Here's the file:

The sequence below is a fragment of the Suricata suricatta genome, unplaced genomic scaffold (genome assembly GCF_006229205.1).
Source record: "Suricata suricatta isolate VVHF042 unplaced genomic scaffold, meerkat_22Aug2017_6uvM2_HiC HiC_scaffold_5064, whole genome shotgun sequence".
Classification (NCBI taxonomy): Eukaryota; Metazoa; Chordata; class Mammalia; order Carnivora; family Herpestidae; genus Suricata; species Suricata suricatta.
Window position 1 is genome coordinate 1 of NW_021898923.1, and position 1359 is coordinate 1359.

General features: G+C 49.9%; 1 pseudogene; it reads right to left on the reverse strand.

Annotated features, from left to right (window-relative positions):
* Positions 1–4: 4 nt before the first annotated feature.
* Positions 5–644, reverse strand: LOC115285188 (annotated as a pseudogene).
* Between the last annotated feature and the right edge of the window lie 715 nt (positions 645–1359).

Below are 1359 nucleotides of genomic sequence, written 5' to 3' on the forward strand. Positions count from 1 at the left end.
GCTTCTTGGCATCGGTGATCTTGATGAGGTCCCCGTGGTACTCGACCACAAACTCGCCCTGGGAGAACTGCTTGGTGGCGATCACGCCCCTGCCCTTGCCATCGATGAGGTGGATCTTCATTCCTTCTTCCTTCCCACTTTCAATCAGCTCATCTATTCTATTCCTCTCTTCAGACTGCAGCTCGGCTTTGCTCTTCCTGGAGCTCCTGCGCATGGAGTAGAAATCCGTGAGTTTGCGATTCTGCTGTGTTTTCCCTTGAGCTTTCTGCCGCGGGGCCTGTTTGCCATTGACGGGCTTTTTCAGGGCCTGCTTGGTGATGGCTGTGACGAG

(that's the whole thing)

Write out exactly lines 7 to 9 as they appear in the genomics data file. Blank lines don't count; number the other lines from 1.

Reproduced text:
* Positions 1–4: 4 nt before the first annotated feature.
* Positions 5–644, reverse strand: LOC115285188 (annotated as a pseudogene).
* Between the last annotated feature and the right edge of the window lie 715 nt (positions 645–1359).